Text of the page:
Since joining the Stony Plain roster in 1993, Duke Robillard has released an average of one album per year with the Canadian roots and blues label, and his sixteenth is a little bit of a departure: where his previous efforts have focused mainly on jazz and blues, this one is a celebration of the jump blues and R&B of the '40s and '50s, and Robillard sounds just as natural and is clearly having just as good a time with this repertoire as he always has on his previous projects. Highlights include a wonderful jump blues instrumental arrangement of the traditional song "Frankie and Johnny," an equally great vocal duet between Robillard and Sunny Crownover on "I Wanna Hug You, Kiss You, Squeeze You" and an absolutely brilliant rendition of the Ike Turner R&B classic "Tore Up." Slightly less essential is a rather mannered take on the old Wynonie Harris song "Playful Baby," on which Robillard sounds like he's trying to channel Harris rather than interpret the song on his own, but everything else here is really top-notch -- and part of what makes it great is that Robillard (an excellent guitarist but only a good singer) has the good sense to step aside several times to make room for the much more exciting vocals of Sunny Crownover. And on several of the album's best tracks, no one is singing at all.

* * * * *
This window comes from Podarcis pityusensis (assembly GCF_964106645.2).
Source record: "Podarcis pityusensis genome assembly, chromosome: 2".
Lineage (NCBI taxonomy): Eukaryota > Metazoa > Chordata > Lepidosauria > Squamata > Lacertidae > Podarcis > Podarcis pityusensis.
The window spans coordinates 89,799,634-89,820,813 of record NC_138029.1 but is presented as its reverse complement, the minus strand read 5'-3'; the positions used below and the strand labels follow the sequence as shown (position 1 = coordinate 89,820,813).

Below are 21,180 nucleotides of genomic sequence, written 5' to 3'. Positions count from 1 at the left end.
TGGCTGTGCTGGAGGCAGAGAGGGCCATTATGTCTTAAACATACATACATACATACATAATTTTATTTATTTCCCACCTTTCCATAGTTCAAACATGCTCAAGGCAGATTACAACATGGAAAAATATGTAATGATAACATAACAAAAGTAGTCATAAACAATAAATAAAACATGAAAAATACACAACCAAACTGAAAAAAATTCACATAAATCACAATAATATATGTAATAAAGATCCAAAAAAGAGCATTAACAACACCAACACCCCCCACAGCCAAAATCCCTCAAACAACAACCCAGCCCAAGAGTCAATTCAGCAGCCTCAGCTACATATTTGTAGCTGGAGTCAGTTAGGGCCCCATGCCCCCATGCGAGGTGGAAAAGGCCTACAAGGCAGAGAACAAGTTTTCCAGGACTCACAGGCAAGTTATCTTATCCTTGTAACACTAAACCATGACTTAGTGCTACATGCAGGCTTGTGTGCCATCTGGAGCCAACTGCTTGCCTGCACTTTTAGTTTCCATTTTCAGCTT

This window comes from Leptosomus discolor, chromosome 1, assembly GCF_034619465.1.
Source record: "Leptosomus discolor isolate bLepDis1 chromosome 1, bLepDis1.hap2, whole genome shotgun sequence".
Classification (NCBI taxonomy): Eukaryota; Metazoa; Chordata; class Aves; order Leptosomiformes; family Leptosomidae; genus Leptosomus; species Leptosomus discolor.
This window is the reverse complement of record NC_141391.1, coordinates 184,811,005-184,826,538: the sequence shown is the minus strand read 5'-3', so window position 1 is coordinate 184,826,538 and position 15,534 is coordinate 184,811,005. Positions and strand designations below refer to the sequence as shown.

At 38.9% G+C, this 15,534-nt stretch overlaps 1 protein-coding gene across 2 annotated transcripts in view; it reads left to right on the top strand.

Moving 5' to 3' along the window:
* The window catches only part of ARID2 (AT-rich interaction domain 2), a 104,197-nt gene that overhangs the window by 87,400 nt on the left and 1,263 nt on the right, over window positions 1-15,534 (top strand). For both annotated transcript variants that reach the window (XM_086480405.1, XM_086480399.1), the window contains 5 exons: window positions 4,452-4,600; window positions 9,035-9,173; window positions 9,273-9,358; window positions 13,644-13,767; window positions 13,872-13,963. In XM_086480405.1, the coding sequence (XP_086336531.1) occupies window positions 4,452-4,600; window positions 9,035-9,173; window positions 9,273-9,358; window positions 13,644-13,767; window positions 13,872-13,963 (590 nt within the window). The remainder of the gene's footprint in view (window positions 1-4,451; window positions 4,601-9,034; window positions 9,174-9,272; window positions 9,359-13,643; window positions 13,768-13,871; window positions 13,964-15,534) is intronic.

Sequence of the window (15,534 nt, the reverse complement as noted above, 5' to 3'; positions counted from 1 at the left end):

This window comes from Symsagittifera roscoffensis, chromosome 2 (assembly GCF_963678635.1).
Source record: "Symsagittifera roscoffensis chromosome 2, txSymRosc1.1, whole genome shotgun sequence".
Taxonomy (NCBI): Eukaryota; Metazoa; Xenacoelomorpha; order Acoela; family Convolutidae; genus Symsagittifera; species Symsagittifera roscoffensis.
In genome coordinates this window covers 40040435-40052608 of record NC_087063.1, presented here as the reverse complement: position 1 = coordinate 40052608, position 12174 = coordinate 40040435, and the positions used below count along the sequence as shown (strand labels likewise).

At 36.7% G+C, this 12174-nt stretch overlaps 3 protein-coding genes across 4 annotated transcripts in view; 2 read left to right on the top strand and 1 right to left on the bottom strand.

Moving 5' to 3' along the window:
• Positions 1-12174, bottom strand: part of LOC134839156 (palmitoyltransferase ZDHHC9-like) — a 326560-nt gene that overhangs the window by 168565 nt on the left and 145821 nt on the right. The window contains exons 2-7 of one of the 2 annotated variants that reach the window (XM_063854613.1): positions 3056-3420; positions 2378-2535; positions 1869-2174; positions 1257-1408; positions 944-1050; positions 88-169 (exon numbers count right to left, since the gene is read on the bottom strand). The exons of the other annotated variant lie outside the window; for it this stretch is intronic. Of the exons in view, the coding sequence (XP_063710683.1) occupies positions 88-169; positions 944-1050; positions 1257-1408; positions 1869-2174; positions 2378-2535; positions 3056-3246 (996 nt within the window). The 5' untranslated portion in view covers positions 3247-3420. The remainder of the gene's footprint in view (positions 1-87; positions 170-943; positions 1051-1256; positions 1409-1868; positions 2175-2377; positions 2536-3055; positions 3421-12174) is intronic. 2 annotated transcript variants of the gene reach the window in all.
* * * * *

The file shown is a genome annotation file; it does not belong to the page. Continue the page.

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AllMusic Review by Rick Anderson